It is a really radical saying. At least, it is if we understand Jesus to be a human being rather than a God. A learned man of the people, a carpenter, a spiritual teacher, in the Christian New Testament we find him mingling with prostitutes and tax collectors. He touches lepers. He travels with the common working people. He visits the most marginalized. He tells them that the kingdom of God is found among them. It is not found among the rich and powerful. To them Jesus says, “it is easier for a camel to pass through the eye of a needle than for a rich man to enter the kingdom of God.” The connection between the infinite and the human, he suggested, resides primarily among the fishermen and the peasants, the despised and the outcast.
Think about it. This human man, this person born of a human mother and who died a human death, had a unique connection, a unique understanding, of the holiness within. And he taught that holiness is most present among those whose struggle is greatest day-to-day. That, Jesus seemed to teach, is where the kingdom of God is to be found. It is not present in the evangelical church that celebrates a gospel of wealth and prosperity. It is not present with the ministers who proclaim the righteousness of their nation. It might not even be present in this sanctuary today. But it is found among those who come together and little by little work, struggle, and imagine a new way.
Another parable, Luke 13:18-19: “‘What is the kingdom of God like?’ he continued. ‘To what shall I compare it? It is like a mustard seed which a man took and sowed in his garden; and it grew to be a tree and the birds came to roost among its branches.’”
Here the kingdom of God begins by accident, by mistake. A man sows a mustard seed, anticipates a mustard plant–an annual that seeds and then perishes. Instead, a tree sprouts–an enduring majesty that lasts beyond the span of a human life. Birds come bringing song and plumed beauty. A man sows a mustard seed and from it comes so much. The smallest action, the littlest kindness, Jesus wished to teach, contains within it the possibility of great transformation. The smallest thing, perhaps, can blossom into the infinite.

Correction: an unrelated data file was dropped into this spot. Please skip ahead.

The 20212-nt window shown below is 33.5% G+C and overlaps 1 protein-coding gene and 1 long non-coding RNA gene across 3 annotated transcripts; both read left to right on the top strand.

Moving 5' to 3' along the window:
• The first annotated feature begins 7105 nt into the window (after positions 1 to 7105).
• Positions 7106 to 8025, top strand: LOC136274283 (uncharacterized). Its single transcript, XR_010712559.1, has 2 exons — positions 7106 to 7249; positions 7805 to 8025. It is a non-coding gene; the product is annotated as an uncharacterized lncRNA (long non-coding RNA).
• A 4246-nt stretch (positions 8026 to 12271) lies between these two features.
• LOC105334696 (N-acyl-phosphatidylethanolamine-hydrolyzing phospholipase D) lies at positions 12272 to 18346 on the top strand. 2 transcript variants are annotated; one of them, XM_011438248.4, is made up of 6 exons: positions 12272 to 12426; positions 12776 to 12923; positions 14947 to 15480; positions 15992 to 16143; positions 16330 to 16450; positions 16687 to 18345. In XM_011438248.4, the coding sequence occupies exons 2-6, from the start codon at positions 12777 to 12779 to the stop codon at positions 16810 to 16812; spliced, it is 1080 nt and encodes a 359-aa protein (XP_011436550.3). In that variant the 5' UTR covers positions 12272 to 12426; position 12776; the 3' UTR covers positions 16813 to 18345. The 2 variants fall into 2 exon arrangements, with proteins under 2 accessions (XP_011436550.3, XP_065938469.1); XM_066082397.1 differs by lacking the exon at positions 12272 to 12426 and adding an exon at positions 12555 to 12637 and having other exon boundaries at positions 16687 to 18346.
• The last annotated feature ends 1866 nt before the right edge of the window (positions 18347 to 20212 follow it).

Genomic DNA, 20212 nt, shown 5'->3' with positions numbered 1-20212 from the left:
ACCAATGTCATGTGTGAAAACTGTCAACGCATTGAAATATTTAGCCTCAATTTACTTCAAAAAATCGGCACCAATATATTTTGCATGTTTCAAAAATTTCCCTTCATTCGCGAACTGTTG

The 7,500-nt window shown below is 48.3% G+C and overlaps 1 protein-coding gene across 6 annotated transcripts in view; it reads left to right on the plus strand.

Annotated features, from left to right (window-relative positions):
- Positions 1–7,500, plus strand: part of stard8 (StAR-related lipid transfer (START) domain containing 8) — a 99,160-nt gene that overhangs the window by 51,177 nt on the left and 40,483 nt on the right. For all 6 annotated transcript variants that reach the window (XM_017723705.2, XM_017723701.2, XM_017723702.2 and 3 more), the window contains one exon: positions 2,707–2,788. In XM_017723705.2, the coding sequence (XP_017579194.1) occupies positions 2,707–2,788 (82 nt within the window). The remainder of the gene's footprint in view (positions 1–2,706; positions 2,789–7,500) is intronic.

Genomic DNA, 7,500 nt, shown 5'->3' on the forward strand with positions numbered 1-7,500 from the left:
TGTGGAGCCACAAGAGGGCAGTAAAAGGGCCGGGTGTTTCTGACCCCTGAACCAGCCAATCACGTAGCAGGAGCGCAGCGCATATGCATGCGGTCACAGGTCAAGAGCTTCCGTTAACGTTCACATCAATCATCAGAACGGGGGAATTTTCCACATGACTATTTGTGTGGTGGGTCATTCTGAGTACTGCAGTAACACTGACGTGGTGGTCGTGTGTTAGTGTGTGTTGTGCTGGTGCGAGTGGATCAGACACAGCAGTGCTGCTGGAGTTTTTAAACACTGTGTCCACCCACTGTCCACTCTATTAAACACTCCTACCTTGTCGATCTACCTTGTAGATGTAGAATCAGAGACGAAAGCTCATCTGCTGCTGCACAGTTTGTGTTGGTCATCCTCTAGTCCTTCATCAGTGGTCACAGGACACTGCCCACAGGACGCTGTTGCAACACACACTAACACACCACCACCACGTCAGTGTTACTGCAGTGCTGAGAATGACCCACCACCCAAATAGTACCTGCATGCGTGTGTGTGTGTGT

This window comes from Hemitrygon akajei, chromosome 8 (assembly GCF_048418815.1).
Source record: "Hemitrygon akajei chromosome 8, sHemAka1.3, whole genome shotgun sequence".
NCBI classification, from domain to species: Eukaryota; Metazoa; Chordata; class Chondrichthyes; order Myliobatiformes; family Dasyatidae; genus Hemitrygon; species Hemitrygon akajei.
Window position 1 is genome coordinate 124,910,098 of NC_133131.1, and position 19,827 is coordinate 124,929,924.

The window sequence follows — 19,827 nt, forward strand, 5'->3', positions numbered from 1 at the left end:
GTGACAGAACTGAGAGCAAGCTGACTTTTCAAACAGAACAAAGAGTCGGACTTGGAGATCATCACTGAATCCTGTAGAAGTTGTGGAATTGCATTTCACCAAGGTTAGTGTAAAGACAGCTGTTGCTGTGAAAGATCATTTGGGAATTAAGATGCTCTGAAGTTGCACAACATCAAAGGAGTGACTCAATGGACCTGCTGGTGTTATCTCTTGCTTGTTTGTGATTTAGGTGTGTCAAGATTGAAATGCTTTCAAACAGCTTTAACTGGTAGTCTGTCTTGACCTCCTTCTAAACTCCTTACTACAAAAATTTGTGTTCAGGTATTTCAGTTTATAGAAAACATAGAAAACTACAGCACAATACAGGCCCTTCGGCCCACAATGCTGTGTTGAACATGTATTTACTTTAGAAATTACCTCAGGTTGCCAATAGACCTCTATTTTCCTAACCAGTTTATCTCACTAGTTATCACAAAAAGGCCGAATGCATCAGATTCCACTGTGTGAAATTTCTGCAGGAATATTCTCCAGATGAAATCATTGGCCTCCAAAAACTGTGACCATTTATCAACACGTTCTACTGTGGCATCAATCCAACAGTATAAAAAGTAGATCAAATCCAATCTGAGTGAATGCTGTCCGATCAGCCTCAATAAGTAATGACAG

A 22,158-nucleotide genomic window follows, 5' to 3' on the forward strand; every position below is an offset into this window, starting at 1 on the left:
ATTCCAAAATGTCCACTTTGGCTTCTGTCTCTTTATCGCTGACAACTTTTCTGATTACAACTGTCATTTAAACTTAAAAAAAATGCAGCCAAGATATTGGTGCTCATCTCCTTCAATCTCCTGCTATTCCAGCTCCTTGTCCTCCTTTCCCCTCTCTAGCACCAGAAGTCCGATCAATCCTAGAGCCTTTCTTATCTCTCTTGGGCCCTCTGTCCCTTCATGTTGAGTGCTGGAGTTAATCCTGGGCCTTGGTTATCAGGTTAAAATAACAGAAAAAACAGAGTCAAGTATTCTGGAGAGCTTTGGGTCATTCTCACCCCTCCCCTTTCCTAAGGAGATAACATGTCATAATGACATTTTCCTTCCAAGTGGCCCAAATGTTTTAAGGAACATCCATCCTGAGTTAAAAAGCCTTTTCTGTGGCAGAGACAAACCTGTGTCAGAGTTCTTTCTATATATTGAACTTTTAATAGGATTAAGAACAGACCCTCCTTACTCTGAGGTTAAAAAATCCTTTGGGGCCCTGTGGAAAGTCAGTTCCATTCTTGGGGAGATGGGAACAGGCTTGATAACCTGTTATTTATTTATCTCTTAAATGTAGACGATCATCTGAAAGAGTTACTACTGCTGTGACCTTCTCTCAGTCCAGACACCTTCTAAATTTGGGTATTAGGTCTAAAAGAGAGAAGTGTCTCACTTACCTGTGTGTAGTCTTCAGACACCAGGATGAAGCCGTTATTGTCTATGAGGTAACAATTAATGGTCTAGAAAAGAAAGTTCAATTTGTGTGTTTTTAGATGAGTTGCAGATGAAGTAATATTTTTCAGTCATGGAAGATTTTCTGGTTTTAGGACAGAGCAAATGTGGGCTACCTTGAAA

The kingdom of God is among us. It is a human opening to the divine. We uncover it through acts of love, small and great.
Can I get a “Hallelujah?”
The Divinity Within
This human Jesus taught that we contain within us the likeness to God. We contemporary Unitarian Universalists have rephrased in more humanistic language by claiming that every human being has inherent worth and dignity. It is radical stuff. It means that the likeness to God is to be found within the migrant children and refugees who suffer at our borders. And it means that it found within the people who put them there. The challenge of religion is to awaken the likeness within each of us.
But more than that. The challenge today is even greater than awakening the likeness to God that resides within each of us. It is to recognize that the divinity within connects us to the divinity without. It is to stand on the seashore gaze up at the night sky and see ourselves a part of the great infinity that surrounds us. When we open ourselves thus–when we connect the divinity within to the divinity without–we find ourselves among the kingdom of God. We find that kingdom is here on this Earth, not in some distant heaven.
On this Sunday before Earth Day we are called to recognize that this is the only planet we have got. The kingdom of God, whatever it is, is among you. It is among the live oaks and sea shells. It is among the sunshine and the soft rain. Whatever holiness lies within it involves connecting to the glorious natural world of which we are a part–not subjugating it but learning to live in kinship with it. If we fail to confront the collectively created disaster of climate change then we are discovering the kingdom of God which is among us. Human life is not sustainable. Without course correction there will be no kingdom of God to be found anywhere upon this good green Earth.
This is why we gather–to open our connection to the planet’s beauty; to understand our dependence upon the soil, the sun, and the rain; to work to lead each other to better lives; to stir the holiness within. That is what Channing taught. And it is something I believe. His sermon “Unitarian Christianity” was not an Easter sermon. It was an ordination sermon, preached upon the occasion of the ordination of Jared Sparks into the ministry. Channing took for his text a fragment of a line from Paul’s First Epistle to the Thessalonians: “Prove all things; hold fast that which is good.”
In his closing he said, “Do not, brethren, shrink from the duty of searching God’s Word for yourselves.” He was certain that if we did, we would discover that Jesus taught us how to find the spark of the divine within–the spark that leaps from each to each and connects one to the all. He was also certain that it was task of the religious community to awaken the spark that resides inside all of us. Seek proof of such a spark within the text of your own lives.
In my closing to you, I invoke the poet Thylias Moss. Her poem “Fullness” speaks to me of Unitarian Christianity. Reflecting on the ritual of the Eucharist, a ritual meant to commemorate the life of Jesus, she writes:
…You will be the miracle.
You will feed yourself five thousand times.
Can I get a “Hallelujah?”